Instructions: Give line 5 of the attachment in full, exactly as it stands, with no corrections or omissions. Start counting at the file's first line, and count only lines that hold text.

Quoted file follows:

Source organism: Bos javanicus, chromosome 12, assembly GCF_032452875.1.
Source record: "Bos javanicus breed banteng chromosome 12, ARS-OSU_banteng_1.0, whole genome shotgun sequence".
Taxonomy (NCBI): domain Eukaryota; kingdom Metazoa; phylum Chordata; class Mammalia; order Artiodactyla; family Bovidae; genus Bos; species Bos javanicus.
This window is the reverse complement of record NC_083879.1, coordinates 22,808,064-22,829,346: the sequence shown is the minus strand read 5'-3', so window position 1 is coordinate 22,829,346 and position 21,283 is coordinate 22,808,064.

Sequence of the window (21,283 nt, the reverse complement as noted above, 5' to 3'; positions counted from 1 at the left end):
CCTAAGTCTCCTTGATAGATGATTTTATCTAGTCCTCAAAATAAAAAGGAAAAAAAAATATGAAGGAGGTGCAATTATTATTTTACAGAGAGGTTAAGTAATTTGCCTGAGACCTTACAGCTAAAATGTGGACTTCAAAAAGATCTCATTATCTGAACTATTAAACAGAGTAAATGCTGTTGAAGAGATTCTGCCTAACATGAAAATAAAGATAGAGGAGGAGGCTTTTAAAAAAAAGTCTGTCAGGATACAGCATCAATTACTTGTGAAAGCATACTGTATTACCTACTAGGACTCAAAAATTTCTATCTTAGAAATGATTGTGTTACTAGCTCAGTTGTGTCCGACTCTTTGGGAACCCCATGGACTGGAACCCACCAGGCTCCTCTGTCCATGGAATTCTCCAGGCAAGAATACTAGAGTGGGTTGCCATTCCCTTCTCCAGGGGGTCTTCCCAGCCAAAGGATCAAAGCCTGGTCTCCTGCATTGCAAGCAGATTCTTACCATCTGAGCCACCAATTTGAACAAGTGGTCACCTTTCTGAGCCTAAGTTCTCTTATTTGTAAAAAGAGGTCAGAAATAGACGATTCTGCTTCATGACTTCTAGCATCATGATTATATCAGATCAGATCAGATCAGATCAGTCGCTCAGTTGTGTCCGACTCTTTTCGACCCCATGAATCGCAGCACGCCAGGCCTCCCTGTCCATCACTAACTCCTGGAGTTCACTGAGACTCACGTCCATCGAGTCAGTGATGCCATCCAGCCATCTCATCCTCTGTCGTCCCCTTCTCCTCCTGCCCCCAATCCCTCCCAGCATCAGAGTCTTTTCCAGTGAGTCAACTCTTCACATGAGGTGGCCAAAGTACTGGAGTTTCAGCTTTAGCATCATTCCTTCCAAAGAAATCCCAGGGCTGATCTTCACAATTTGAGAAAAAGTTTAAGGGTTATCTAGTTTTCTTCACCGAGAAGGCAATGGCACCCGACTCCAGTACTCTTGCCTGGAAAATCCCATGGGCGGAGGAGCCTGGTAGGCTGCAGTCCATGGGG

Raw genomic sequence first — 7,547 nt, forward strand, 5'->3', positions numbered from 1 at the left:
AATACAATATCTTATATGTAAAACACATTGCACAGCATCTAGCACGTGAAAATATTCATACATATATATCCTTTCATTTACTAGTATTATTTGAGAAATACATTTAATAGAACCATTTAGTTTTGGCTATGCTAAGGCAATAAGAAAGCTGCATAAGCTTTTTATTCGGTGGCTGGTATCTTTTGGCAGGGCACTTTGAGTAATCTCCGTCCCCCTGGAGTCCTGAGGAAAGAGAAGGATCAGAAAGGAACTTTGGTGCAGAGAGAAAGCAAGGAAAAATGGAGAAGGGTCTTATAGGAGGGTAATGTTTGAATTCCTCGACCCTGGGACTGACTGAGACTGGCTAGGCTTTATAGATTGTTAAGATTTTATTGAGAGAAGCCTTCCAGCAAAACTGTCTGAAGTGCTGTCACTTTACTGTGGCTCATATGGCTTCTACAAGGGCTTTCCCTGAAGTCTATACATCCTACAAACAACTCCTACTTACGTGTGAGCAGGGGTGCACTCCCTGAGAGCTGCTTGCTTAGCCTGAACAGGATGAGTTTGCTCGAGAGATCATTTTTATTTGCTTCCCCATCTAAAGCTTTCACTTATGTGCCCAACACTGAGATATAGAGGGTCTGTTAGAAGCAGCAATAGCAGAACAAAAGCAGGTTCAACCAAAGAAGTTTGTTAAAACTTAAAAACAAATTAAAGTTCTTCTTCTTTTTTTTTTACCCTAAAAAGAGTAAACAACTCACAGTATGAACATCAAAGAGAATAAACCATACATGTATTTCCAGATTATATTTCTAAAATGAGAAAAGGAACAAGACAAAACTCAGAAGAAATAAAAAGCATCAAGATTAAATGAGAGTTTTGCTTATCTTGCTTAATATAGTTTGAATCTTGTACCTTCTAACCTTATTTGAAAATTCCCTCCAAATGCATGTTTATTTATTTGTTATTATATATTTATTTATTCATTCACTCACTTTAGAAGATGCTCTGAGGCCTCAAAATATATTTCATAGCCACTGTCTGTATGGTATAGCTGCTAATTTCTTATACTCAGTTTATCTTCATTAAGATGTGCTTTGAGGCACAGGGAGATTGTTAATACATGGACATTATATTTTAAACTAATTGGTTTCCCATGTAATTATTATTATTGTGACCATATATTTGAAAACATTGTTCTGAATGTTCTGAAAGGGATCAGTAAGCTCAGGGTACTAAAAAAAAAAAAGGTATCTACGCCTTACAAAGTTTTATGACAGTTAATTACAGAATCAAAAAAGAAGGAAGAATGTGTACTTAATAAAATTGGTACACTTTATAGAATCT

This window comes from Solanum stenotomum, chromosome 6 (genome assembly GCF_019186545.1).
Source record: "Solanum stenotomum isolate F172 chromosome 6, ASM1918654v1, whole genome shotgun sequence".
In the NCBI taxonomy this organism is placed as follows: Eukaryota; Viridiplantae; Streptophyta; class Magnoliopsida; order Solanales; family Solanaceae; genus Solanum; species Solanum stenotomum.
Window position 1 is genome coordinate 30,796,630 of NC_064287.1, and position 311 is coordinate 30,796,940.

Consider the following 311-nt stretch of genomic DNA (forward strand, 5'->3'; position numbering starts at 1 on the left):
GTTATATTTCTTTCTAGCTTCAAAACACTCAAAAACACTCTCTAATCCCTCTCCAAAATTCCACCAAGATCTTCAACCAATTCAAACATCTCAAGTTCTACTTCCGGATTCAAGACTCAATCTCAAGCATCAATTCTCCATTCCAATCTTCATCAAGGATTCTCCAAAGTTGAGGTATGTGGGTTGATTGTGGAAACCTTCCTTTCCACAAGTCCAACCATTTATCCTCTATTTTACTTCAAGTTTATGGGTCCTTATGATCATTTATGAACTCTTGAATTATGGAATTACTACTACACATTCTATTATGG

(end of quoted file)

Sequence of the window (21,283 nt, the reverse complement as noted above, 5' to 3'; positions counted from 1 at the left end):